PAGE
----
Where the 27th Indiana faced Stewart’s Division in the Rebel flank attempt, timber covered the slope between Colgrove and the Rebel trench. So visitors to the timber-less site might have to use some imagination and check his map as they read the account by Edmund Randolph Brown, the regiment’s historian. He explains:
“By the morning of the 15th the Twentieth Corps had mostly reached the vicinity of its assigned position. After some preliminary moves the Twenty-seventh finally took its place in the line of the brigade, which was formed along a timbered ridge (not a mountain) overlooking a wide ravine, along which the ground was somewhat open. The whole line then moved forward across the ravine and open ground, almost to the crest of the next ridge, which was not as high as the first had been. This advance brought some of the regiments to our left out into the cleared fields, near the log farm- house of one J. F. Scales. This house was some two miles north of Resaca, near the railroad, on its west side.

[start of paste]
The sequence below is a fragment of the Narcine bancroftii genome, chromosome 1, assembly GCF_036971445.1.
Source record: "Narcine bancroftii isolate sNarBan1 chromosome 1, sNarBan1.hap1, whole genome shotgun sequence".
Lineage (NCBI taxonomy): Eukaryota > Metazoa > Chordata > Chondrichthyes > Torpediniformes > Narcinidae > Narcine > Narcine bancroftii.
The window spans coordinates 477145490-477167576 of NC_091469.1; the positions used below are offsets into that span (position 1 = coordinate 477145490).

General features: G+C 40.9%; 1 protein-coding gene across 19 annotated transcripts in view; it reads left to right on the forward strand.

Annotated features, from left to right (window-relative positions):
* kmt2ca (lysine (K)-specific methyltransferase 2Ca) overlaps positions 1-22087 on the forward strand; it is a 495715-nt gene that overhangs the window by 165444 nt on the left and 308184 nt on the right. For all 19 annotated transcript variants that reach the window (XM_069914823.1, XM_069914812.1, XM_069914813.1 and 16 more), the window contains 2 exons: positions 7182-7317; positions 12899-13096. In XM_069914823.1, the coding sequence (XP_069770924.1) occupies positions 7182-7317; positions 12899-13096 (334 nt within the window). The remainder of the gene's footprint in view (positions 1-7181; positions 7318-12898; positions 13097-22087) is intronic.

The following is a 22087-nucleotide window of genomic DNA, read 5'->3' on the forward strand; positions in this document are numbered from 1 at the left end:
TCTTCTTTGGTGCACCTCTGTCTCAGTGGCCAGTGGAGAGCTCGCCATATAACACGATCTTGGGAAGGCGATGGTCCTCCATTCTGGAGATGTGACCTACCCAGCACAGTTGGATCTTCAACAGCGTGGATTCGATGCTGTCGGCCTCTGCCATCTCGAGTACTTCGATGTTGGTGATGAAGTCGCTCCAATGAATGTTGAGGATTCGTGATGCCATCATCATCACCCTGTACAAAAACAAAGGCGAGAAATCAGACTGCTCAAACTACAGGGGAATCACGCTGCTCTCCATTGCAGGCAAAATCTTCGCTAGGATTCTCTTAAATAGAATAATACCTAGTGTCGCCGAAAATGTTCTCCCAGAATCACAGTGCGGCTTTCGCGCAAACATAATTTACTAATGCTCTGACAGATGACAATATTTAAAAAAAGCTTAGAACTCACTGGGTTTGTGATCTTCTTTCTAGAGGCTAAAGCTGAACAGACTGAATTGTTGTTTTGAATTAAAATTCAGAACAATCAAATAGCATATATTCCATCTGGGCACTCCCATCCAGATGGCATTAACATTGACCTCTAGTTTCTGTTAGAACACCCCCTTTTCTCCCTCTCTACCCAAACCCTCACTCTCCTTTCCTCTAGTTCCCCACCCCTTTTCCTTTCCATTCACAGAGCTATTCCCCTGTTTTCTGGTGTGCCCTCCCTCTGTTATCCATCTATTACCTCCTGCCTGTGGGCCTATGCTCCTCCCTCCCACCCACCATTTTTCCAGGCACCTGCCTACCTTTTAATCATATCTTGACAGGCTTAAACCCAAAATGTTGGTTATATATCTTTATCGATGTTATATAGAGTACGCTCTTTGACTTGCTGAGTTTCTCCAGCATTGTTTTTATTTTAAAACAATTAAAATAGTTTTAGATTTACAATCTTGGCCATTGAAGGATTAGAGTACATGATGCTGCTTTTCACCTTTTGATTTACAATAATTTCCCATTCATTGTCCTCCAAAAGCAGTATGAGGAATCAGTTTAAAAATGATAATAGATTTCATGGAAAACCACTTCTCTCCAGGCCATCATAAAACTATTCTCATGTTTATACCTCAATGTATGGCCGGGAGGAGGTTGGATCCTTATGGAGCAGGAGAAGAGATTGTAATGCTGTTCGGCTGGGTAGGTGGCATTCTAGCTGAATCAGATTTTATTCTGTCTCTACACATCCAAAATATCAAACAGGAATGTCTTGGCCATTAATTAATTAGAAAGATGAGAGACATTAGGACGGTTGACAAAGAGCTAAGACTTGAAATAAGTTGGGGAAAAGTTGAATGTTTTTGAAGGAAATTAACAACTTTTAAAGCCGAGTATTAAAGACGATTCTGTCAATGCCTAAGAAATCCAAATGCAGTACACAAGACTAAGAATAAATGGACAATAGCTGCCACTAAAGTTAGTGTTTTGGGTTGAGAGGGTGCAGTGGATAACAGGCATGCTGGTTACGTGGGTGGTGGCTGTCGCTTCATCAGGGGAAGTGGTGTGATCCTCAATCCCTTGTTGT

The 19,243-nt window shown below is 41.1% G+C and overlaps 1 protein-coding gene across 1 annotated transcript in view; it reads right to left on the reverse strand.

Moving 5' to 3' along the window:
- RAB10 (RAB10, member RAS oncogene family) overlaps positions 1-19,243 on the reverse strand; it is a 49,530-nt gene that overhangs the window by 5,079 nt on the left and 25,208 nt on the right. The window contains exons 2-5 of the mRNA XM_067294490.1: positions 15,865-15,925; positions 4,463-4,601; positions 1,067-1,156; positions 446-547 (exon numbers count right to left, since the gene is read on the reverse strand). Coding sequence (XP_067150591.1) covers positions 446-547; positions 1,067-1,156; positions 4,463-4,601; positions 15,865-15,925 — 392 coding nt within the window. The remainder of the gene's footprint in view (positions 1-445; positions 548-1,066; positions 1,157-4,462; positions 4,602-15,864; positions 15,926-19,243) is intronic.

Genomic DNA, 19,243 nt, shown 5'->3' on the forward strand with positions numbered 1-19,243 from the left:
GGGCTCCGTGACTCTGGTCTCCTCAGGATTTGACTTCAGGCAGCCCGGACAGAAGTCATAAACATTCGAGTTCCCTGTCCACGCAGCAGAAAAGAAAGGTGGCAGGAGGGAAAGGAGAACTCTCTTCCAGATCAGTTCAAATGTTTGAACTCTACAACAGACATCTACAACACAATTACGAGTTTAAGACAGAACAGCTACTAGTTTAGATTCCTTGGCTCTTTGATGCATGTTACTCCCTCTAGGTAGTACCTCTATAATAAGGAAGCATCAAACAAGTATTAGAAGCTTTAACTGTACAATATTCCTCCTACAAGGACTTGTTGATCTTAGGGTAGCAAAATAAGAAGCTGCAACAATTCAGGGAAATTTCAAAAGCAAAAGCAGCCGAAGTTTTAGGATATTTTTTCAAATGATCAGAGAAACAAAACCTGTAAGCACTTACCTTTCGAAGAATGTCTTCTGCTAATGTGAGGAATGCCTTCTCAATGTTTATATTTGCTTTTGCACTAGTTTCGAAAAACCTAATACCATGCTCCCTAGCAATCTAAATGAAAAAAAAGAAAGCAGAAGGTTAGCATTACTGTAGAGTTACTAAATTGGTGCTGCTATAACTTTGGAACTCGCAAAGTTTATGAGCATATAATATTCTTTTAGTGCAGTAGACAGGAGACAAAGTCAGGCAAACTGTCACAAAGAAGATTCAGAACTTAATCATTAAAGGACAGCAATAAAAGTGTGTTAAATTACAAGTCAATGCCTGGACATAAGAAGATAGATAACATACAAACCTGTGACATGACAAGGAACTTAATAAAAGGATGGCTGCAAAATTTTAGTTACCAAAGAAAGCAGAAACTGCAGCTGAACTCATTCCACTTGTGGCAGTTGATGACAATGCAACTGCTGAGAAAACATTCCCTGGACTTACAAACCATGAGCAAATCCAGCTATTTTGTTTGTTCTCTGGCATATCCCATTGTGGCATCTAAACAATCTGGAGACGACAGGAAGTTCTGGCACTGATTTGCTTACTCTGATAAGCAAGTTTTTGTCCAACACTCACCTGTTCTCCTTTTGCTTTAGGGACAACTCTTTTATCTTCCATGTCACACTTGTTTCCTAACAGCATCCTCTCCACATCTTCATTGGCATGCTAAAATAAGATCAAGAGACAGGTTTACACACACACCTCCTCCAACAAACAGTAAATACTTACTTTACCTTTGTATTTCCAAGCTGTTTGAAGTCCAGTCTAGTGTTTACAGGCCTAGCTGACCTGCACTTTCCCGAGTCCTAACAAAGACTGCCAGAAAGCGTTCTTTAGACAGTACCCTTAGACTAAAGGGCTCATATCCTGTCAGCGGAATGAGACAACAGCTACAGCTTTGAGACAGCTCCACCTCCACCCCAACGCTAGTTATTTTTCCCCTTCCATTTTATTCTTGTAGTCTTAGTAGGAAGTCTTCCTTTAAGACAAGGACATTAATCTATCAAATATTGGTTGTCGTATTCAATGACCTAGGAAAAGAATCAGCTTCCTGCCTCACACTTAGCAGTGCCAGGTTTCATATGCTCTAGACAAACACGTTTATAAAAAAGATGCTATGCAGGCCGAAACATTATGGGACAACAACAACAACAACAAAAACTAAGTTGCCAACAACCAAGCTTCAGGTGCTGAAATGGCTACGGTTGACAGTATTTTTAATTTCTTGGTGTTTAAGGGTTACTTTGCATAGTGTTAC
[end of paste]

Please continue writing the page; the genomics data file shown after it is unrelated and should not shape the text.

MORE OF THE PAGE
In this position the Twenty-seventh was on the right of the brigade. The Second Massachusetts joined us on the left, while next to us on the right was the Forty-sixth Pennsylvania, of the First Brigade. The enemy’s main entrenched line was one hundred and twenty yards in front of ours. Further to our left his line curved back somewhat, to conform to the ridge upon which it was located, and was, therefore, further away from the Union line. The ground between the two lines varied considerably, but it was all more or less timbered, except just about the Scales house. As has been said, the line of the Twenty-seventh was not quite upon the crest of the ridge, but slightly back from it. After the crest was passed the ground immediately in our front descended gradually, through open timber, for eighty yards. Forty yards further on, upon quite a steep bluff, was the enemy’s line, behind a good breastwork of timber and earth. The fact will be clear to all soldiers that nothing but the trees, which stood between the enemy’s line and our own, and which hid the one from the other, prevented active hostilities from the start. When the writer, and others formerly connected with the Twenty-seventh, visited this field in 1895, the land near the position of the regiment had been cleared. A cotton field extended from the swale, back of where our line was, forward to the base of the bluff occupied by the enemy’s line. A log farmhouse stood near the exact spot where the right of the Twenty-seventh rested against the left of the Forty-sixth Pennsylvania. The various positions were identified beyond a doubt and the distances were carefully measured. The ground not having been cleared at that point, the excavation for the enemy’s breastworks.”